Antarctic subglacial rivers are found

April 19, 2006

British scientists say plans are to drill beneath the frozen wastes of the Antarctic, to investigate subglacial lakes, are being reviewed.

A team led by University College London scientists has made a discovery that's stalling the research.

In a letter to the journal Nature, they report rivers the size of the Thames have been discovered moving water hundreds of miles under the ice. That finding challenges the widely held assumption the lakes evolved in isolated conditions over several million years and might support microbial life that evolved "independently."

UCL Professor Duncan Wingham, who led the team, said: "Previously, it was thought water moves underneath the ice by very slow seepage. But this new data shows that, every so often, the lakes beneath the ice pop off like champagne corks, releasing floods that travel very long distances.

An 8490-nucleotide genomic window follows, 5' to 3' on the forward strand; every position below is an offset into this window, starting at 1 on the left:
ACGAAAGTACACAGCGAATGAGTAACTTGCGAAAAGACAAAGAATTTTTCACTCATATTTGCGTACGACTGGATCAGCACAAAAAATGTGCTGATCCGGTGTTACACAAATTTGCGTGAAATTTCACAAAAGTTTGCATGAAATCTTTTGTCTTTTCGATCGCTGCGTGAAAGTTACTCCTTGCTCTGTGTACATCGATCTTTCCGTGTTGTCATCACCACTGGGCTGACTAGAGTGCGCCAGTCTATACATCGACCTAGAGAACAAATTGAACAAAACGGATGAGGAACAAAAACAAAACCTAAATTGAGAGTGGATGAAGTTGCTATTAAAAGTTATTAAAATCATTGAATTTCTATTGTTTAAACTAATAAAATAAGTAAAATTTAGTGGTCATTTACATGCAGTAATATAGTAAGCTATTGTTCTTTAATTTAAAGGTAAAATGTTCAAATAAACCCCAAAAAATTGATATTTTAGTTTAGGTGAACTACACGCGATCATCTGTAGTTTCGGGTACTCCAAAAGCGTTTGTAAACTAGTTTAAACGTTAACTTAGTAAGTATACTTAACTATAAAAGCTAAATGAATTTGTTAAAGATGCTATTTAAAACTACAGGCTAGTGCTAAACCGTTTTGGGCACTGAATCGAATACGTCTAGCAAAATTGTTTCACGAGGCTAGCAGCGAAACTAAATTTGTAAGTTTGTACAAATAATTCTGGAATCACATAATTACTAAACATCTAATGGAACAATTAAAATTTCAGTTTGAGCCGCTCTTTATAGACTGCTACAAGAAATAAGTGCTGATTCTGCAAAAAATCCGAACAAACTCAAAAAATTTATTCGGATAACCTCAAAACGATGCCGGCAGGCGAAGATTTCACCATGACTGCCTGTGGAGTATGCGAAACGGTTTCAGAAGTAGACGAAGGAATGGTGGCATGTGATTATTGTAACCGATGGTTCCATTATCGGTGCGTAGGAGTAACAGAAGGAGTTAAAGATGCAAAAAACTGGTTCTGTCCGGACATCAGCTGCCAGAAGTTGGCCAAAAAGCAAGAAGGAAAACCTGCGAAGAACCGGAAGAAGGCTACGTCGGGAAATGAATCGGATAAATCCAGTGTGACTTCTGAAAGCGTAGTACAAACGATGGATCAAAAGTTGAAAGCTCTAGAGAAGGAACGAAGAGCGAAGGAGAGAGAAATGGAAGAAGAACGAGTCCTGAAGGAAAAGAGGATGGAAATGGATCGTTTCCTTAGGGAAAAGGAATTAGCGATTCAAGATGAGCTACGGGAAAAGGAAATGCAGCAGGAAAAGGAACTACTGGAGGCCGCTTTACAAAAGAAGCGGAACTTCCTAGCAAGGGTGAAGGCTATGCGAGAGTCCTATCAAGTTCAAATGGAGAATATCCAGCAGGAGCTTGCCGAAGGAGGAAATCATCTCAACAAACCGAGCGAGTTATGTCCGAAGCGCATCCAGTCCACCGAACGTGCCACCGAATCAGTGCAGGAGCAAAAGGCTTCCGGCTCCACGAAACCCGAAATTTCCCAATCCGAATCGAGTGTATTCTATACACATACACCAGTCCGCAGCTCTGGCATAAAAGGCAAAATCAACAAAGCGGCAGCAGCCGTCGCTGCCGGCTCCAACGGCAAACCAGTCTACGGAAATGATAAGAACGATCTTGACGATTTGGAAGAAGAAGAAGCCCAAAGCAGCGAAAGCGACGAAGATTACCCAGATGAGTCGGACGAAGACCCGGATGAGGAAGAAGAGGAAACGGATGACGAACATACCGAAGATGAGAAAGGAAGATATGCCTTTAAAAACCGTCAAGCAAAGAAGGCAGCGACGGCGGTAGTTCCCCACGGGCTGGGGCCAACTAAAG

"A major concern has been that by drilling down to the lakes new microbes would be introduced." he added. "Our data shows any contamination will not be limited to one lake, but will, over time, extend down the length of the network of rivers.

"We had thought of these lakes as isolated biological laboratories. Now we are going to have to think again."

Copyright 2006 by United Press International

Explore further: Geologist to study life in an ice cave atop Mount Rainier

Related Stories

Do micro-organisms explain features on comets?

July 6, 2015

Comet 67P/Churyumov–Gerasimenko, studied in detail by the European Space Agency Rosetta and Philae spacecraft since September 2014, is a body with distinct and unexpected features. Now two astronomers have a radical explanation ...

Perennial biofuel crops' water consumption similar to corn

July 6, 2015

Converting large tracts of the Midwest's marginal farming land to perennial biofuel crops carries with it some key unknowns, including how it could affect the balance of water between rainfall, evaporation and movement of ...

Recommended for you

0 comments

Please sign in to add a comment. Registration is free, and takes less than a minute. Read more

Click here to reset your password.
Sign in to get notified via email when new comments are made.